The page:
Practical Fishkeeping Diploma - Week 5, Day 5

Here's the last lesson of week five of the Practical Fishkeeping Aquarist Diploma. Next week, you will be able to revise each module and take the test.

Week 5, Day 5: Cleaning

Gravel and sand needs regular cleaning, to remove food and faeces. The best way to clean gravel is with a gravel cleaning siphon, combined with a partial water change.

Sand is usually too fine to be cleaned this way. Physically rake through sand with an aquarium planting tool or (carefully) with fingers to stir up debris. When waste settles back on top of the sand, use a siphon to skim it off.

Recirculating vacuum cleaners can also be used with either sand or gravel. These lift up water and waste, returning water to the tank via a fine screen which traps debris. These vacuums can be motorised or air driven.

Water changes perform several roles, including:

Dilution of nitrate, phosphate, phenols and dyes.

Dilution of ammonia and/or nitrite during an emergency.

Replenishing essential minerals depleted by fish, plants and biological filtering.

The amount and frequency of waterchanges is linked to stocking density. A lightly stocked aquarium will deplete minerals and generate nitrate at a slower rate than a heavily stocked one.

Accurate water change volumes and frequencies require regular water tests to determine. In the event of increasing nitrates and phosphates, frequency of changes should increase. In the event of declining water hardness, water changes should be increased.

10% water changes once or twice a week are wise in tanks where fish do not tolerate fluctuations in water chemistry.

25% water changes weekly are the norm for a typically stocked aquarium.

35% water changes weekly represent the upper limit of water that can be replaced for typical community species.

50% water changes should be reserved for emergencies, such as accidental overdoses of medication, or issues like catastrophic filter failure.

Source water should be appropriate for the tank — see part one of the Diploma for details of hardness and pH. Most aquarists use tapwater, or reverse osmosis (RO) water.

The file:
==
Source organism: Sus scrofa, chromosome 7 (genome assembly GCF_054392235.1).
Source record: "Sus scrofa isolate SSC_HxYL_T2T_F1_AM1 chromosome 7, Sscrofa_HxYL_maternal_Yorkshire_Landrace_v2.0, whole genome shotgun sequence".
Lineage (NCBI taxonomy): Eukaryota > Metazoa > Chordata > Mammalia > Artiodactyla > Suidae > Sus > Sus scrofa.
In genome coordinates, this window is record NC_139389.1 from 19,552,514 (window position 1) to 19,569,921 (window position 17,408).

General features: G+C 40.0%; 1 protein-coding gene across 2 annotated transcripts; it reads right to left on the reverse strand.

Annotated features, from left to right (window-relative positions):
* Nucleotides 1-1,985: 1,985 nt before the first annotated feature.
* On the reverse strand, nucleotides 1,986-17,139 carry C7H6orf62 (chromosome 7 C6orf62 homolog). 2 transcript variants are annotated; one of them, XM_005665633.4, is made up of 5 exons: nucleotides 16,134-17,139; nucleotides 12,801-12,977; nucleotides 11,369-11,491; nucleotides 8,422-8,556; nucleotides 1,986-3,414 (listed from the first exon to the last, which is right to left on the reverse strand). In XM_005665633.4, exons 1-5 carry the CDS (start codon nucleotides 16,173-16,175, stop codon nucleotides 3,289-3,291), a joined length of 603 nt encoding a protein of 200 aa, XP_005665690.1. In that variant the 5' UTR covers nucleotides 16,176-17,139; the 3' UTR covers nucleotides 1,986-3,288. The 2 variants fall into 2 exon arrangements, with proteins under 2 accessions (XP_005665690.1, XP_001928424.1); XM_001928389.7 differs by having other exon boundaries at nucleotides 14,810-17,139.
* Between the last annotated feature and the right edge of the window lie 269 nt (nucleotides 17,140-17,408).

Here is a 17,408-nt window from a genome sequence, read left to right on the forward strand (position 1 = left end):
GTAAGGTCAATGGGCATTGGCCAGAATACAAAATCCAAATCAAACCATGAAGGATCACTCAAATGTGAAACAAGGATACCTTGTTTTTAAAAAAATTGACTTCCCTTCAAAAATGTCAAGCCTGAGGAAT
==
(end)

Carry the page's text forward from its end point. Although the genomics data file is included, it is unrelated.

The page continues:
Tapwater is cheap and easily accessible, but has a few drawbacks, including:

Chlorine, and possibly chloramine, added as a disinfectant.

Potential contamination with nitrates and phosphates.

Potential for very high or very low mineral content, pending its source.

Possible contamination in the event of groundworks.

RO water is a contaminant free source of aquarium water, but has drawbacks, including:

RO units for home use are expensive, and require installation into domestic plumbing.

Home RO units are wasteful (many litres of waste are generated for each litre of RO produced).

Home RO units may be damaged if pre-filters aren’t maintained.

RO water may require minerals to be added to it to make it safe to use.

Purchasing RO from a retailer requires travelling and carrying/storage of water.

RO may have low oxygen content if not aerated before use.

If using tapwater for waterchanges, it must be dechlorinated with a proprietary dechlorinator before use. Failure to do so will risk gill and skin damage to fish, compromised immune systems and potentially compromised filtration.

Dechlorinator should always be mixed with water before being added to aquaria.

Some dechlorinating devices containing carbon can be attached directly to a tap, removing chlorine as water passes through.

Replacing evaporating water in a tank should always be carried out with a mineral free source such as RO where possible. Minerals aren’t depleted with evaporating water, causing the concentration in the aquarium to increase slightly. Repeatedly topping up evaporation with mineral rich water will lead to an increased hardness level in the tank.

Testing water should take place weekly, for the water quality parameters looked at in part one of the Diploma.